Mutual sharing is a common theme in talking about the partnership between Catholic Studies and SJV. A major in philosophy is required, but 95% of today’s SJV men double major in Catholic Studies. That close partnership has grown organically since the mid-90’s, through the tenure of four rectors of SJV: Fr. (now-Bishop) Peter Christensen, Fr. William Baer, Fr. Michael Becker, and Fr. Jonathan Kelly. It began with a single class co-taught by Dr. John Boyle and Fr. Christensen for SJV men, grew to include integrated classes and the Rome program with other Catholic Studies students, and eventually to the usual path of a double major. The USCCB guidelines, Program of Priestly Formation , includes a liberal arts requirement and as SJV Rector Fr. Jonathan Kelly explains, “Catholic Studies is exactly what the documents in seminary formation are about: a holistic and integrated liberal arts education that presents the Incarnation as the foundation of the human person.” THE HUMAN SIDE OF THE CHURCH “It’s good for everybody,” says Dr. Boyle. Seminarians studying alongside students discerning other vocations shows “the fullness of the Church, its breadth and richness.” The fruit can be seen in “lifelong, warm, and appropriate friendship between former classmates. I’m always hearing about priests officiating weddings and baptisms for their friends’ families.” SJV Formation Advisor Fr. Colin Jones ‘14 agrees: “The Catholic Studies community offers our men some of the most impactful, transformative relationships they have at St. Thomas, second only to the fraternity they have here at SJV.” For Fr. Marcus Milless ’10 , pastor of St. Helena’s in South Minneapolis, Catholic Studies helped him feel more integrated into campus life at St. Thomas. Seeing other “students who were striving to live out their faith in a beautiful way gave me hope that I wouldn’t be alone in helping build up the Kingdom of God and that there would be lay people there to help me in this great endeavor.” Fr. Milless still stays in contact with Catholic Studies friends that include a professed sister, laypeople dedicated to their home and parish life, a brother in mercy ministry, and a spiritual director. “I found true and authentic friendship.”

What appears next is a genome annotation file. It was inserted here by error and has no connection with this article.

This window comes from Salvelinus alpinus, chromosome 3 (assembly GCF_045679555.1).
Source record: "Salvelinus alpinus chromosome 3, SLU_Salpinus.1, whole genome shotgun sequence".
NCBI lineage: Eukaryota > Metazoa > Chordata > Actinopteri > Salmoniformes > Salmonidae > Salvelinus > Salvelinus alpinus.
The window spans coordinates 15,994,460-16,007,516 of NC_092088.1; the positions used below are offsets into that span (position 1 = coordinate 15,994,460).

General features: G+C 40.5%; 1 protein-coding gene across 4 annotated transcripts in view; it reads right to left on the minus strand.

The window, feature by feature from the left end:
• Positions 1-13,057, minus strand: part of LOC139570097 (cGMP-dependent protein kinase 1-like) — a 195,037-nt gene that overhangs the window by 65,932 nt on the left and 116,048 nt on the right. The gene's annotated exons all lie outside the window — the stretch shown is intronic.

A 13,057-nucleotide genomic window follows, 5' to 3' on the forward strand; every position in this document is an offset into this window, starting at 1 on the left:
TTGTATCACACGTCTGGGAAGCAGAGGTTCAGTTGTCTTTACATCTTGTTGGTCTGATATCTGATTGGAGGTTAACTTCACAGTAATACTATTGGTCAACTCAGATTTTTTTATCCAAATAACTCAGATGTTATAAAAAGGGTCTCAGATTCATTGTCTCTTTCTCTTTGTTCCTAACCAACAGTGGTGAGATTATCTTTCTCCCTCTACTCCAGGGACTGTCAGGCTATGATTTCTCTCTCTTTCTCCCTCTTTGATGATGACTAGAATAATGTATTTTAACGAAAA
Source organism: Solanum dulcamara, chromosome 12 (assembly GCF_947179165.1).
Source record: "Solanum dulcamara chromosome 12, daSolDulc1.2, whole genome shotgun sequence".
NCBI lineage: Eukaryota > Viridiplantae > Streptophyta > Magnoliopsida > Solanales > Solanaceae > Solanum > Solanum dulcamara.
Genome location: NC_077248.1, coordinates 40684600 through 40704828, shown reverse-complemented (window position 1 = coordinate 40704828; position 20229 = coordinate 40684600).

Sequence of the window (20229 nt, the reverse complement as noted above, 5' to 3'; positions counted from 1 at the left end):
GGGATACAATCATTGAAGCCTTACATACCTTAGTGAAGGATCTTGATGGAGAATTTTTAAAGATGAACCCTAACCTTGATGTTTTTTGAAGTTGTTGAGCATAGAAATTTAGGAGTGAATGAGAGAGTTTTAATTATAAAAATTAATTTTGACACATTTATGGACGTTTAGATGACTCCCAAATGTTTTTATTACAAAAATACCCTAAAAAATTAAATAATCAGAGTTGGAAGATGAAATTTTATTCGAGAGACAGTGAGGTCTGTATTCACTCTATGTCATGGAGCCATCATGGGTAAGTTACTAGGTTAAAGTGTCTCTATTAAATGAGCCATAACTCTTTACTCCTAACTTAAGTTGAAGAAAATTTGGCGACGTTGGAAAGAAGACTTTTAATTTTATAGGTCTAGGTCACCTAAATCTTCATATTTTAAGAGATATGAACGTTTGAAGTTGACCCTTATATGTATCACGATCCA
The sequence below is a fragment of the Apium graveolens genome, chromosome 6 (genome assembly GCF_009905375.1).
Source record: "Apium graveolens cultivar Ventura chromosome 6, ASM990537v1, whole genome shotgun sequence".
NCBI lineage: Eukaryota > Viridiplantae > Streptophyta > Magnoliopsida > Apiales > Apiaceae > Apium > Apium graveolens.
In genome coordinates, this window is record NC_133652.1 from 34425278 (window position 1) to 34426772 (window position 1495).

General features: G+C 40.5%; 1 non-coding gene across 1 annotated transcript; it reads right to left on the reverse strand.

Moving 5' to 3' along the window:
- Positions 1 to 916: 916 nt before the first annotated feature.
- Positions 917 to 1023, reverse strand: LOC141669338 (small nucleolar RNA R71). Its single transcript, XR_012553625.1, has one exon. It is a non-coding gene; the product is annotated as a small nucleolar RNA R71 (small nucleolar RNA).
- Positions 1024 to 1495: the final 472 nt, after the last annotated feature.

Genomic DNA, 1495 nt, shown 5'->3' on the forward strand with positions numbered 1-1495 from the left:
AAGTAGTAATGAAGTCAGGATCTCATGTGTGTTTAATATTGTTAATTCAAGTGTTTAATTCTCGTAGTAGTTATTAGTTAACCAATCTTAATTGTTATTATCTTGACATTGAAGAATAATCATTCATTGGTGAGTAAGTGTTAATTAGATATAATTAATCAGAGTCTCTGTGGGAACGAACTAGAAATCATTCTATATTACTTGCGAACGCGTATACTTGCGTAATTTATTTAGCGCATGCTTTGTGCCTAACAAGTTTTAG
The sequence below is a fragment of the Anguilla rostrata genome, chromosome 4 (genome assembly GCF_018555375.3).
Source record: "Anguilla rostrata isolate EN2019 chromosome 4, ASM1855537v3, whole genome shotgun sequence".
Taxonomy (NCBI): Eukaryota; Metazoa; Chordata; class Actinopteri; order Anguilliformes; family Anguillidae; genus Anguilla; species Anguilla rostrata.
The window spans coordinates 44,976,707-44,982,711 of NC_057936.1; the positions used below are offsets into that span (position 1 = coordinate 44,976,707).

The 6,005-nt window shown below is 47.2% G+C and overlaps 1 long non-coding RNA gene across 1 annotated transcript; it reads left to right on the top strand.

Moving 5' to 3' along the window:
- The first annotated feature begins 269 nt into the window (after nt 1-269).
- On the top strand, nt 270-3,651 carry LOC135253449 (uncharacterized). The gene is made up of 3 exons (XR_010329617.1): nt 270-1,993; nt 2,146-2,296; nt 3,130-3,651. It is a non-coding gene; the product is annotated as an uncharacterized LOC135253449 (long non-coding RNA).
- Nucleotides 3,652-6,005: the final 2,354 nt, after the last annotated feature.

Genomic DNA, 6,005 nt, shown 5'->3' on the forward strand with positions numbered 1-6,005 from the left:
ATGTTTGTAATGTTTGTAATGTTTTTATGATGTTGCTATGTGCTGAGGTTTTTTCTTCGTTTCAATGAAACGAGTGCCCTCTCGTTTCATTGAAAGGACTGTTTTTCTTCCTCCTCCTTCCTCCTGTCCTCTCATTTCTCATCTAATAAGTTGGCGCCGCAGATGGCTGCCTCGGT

On Tuesday and Thursday mornings, Dr. Erika Kidd teaches an 8 o’clock class on the Virgin Mary to a group that includes many seminarians from Saint John Vianney College Seminary (SJV). “The comradery of the seminarians brings joy and levity to the classroom,” she says. “It is a blessing to witness their love for the Church and their vocational discernment. Their example encourages each of us to be attentive to how the Lord is leading us.” “I appreciate their willingness to ask questions and even challenge me on occasion,” says Dr. Bob Kennedy. “I would like to think that their experience in Catholic Studies classes helps to move them from what they know in the abstract to what they live in person.”

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Catholic Studies and Saint John Vianney College Seminary (SJV)

Lumen Spring/Summer 2024 Page 7

Catholic Studies and Saint John Vianney College Seminary (SJV)